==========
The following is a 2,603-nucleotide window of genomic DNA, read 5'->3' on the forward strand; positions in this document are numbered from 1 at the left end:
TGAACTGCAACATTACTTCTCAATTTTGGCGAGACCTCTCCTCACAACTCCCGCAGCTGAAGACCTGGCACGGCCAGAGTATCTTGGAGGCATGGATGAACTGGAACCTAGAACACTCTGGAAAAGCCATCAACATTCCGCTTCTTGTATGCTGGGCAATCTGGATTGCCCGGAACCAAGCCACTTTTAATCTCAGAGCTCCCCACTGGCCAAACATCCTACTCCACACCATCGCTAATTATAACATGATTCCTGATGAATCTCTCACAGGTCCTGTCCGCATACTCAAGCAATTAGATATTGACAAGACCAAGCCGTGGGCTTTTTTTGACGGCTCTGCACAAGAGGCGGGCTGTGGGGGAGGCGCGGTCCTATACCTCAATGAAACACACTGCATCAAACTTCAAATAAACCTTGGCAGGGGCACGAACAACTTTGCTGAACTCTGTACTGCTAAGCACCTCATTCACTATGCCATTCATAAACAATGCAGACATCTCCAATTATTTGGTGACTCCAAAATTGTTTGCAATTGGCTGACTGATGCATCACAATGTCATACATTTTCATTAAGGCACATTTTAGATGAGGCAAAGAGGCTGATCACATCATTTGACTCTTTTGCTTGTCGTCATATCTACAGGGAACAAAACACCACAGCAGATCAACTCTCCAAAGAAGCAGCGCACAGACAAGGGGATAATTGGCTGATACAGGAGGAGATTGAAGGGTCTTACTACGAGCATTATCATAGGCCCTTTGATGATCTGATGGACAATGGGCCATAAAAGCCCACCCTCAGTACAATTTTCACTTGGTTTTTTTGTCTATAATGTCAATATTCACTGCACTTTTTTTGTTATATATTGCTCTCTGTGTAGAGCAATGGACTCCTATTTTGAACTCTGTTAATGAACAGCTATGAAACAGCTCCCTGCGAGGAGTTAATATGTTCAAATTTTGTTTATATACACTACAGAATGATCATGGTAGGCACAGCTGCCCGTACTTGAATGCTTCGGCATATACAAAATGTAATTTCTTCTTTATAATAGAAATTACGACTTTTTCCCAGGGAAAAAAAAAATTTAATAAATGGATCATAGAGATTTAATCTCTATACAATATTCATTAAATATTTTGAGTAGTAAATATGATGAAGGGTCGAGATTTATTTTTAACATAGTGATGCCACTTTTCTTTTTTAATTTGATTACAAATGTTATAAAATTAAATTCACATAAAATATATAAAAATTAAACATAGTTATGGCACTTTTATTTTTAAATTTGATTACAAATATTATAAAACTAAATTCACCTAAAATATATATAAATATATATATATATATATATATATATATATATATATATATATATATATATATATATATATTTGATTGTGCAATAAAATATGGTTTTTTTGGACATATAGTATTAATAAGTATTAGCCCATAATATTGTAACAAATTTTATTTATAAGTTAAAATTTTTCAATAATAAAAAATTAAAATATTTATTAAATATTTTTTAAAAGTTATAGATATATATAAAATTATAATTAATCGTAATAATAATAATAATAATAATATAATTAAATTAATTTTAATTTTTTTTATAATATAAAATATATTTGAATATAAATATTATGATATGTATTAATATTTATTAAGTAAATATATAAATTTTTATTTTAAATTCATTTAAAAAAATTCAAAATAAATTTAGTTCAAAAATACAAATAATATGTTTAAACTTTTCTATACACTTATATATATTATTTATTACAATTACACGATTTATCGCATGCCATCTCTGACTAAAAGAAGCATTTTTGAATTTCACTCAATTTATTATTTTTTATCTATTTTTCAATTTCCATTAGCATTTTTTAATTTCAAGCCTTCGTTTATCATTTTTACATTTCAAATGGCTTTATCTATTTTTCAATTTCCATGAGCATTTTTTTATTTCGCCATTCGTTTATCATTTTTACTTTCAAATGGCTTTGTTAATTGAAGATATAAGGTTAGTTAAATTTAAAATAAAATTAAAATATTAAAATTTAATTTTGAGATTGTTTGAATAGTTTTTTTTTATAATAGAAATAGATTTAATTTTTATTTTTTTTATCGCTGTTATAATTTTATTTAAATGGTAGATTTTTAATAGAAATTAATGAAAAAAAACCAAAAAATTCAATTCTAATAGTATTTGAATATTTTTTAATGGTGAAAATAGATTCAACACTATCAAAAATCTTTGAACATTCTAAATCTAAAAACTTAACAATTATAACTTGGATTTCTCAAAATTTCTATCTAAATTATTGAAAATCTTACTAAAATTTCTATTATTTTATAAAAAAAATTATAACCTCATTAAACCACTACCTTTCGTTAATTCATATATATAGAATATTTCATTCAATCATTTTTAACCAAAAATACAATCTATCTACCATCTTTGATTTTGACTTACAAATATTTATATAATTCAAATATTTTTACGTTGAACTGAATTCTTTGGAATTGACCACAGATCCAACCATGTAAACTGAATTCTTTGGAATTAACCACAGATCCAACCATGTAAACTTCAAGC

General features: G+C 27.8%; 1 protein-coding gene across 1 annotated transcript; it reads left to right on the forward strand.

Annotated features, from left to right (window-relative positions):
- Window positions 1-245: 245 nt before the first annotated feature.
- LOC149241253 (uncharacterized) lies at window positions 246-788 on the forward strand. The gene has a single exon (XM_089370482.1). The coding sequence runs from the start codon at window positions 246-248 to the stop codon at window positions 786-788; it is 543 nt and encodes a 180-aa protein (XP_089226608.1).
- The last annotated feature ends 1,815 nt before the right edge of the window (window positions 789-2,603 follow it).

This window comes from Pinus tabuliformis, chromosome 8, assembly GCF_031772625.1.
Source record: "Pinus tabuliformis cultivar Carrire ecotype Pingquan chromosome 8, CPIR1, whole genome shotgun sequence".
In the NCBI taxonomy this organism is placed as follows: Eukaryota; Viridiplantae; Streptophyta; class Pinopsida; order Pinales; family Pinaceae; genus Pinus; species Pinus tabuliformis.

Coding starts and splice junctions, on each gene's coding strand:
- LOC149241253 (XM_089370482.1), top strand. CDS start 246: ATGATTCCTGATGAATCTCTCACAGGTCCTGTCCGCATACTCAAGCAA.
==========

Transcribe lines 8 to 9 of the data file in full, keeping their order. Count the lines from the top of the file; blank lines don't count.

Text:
This window comes from Pinus tabuliformis, chromosome 8, assembly GCF_031772625.1.
Source record: "Pinus tabuliformis cultivar Carrire ecotype Pingquan chromosome 8, CPIR1, whole genome shotgun sequence".